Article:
The technology uses very fine micro bubbles to improve the aeration efficiency at wastewater treatment works. This is an essential part of most wastewater treatment processes, which allows the effluent to be discharged without causing harm to the aquatic environment.
Brenda Franklin, global technologist, AECOM, reports, 'This is a very exciting technology and we are looking forward to working with Professor Zimmerman to test this process at full scale. Just the U.K. alone uses more than 2,000 Giga-Watt hours of electricity a year to treat wastewater, which is approximately half a percent of the total electricity used in the country and is equivalent to 5 million tonnes of CO2 emissions. If successful, at full scale there is a terrific opportunity to provide many treatment plant operators with substantial savings at their facilities.'
Professor Zimmerman said, AECOM has been a tremendous development partner. Taking an invention that works in idealized conditions in the lab into a real world industrial plant is an enormous leap, and could never have been done without the insight into process requirements and imagination of the AECOM staff.
Innovation can only occur if visionary process experts, such as those at AECOM, are open to new ideas and can picture how the invention provides a foundation for the solution. AECOM is actively engaged with three development partnerships on energy efficient micro bubbles, each with unique selling points focused on transfer rates, flotation separation, and ozone delivery.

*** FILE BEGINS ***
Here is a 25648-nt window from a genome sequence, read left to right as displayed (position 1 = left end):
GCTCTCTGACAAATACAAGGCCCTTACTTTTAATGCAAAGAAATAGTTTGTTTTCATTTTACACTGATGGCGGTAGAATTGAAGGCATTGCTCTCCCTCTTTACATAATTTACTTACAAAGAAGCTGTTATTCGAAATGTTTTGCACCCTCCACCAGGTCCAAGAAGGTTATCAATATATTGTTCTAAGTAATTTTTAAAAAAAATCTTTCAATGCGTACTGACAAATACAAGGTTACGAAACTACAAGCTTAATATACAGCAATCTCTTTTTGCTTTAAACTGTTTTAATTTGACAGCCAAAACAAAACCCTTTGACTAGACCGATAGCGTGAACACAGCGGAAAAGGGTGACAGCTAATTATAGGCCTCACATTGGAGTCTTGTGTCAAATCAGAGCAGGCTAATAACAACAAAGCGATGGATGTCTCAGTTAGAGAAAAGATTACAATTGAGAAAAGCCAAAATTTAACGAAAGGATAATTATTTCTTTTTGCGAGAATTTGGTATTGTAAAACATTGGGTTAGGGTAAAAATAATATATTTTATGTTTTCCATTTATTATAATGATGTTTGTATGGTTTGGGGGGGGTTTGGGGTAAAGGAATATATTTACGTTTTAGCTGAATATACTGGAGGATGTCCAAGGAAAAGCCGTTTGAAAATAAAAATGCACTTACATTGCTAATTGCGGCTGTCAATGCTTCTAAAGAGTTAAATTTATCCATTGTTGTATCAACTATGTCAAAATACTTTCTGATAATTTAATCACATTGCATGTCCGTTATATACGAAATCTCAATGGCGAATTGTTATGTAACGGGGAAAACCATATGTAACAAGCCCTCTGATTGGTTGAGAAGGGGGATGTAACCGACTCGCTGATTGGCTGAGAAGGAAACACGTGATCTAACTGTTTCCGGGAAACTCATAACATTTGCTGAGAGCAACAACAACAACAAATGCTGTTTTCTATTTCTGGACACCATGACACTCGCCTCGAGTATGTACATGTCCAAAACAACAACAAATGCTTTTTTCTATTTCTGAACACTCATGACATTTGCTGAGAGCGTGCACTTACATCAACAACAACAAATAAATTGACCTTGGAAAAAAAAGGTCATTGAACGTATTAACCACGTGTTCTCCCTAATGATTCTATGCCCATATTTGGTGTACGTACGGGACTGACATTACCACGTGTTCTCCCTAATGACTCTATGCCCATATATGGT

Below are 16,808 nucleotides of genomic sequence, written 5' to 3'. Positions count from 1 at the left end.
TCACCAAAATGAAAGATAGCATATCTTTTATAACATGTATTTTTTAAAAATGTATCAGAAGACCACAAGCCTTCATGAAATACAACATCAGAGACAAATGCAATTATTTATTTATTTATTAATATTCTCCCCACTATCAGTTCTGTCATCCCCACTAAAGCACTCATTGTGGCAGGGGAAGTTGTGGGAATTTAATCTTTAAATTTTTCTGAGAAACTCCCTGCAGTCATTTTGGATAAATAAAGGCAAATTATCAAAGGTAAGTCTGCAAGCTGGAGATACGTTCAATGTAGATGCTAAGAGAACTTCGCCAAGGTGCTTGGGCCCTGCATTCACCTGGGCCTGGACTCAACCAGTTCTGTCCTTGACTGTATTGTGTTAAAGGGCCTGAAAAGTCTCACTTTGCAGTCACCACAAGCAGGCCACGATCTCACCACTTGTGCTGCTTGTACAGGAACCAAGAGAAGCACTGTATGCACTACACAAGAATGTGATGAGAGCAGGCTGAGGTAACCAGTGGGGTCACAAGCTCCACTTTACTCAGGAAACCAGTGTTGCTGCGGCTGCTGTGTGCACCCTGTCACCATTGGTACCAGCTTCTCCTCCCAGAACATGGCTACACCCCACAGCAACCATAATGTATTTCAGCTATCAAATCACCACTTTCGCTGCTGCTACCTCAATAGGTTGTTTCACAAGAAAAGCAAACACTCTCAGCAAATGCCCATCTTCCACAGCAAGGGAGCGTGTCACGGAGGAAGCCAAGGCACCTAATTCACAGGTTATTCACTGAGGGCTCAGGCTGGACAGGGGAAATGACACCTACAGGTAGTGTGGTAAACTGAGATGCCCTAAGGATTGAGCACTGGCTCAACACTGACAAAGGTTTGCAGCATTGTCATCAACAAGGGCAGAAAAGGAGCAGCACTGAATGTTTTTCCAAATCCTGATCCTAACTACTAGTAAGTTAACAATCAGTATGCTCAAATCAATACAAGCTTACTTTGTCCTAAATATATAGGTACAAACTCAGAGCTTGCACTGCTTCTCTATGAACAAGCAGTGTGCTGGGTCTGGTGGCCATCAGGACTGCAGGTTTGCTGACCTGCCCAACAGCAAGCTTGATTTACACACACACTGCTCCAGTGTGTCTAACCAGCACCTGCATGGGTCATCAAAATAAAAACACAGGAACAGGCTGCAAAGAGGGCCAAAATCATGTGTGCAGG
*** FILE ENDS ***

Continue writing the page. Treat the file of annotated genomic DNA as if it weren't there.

However, one of the most immediate concerns is our dependence on non-renewable sources of energy, which not only have an uncertain future in terms of supply, but that also exacerbate the effects of climate change.
According to Associate Professor Ben Hankamer, who works on renewable energy biofuel production from microalgae at the University of Queensland, even if fossil fuels will be around for a while, they're far from an ideal energy source for the future.
'Regardless of what everyone thinks about fuel security and the price of oil, the fact is that whatever supplies we have left will become more and more expensive to get out of the ground and supply to users,' he says.
'Therefore, it makes sense environmentally and economically to establish green jobs and develop new industries with the ultimate aim of building a sustainable economic base. If we can get clean, renewable technologies to a usable point, the fluctuations in oil prices will cease to be the issue they are, and we will be in a much better position in terms of economic stability. Because, in the end, all of our economies and our responses to climate change depend on stable fuel supplies.'
Read about the International Solar Bio-fuels Consortium established by Associate Professor Ben Hankamer
Having truly 'clean and green' fuels means having a sustainable source of energy to drive them. Of course, numerous choices are already being explored worldwide ? solar, wind, wave power, geothermal, amongst others ? with the largest potential source, by far, being the Sun.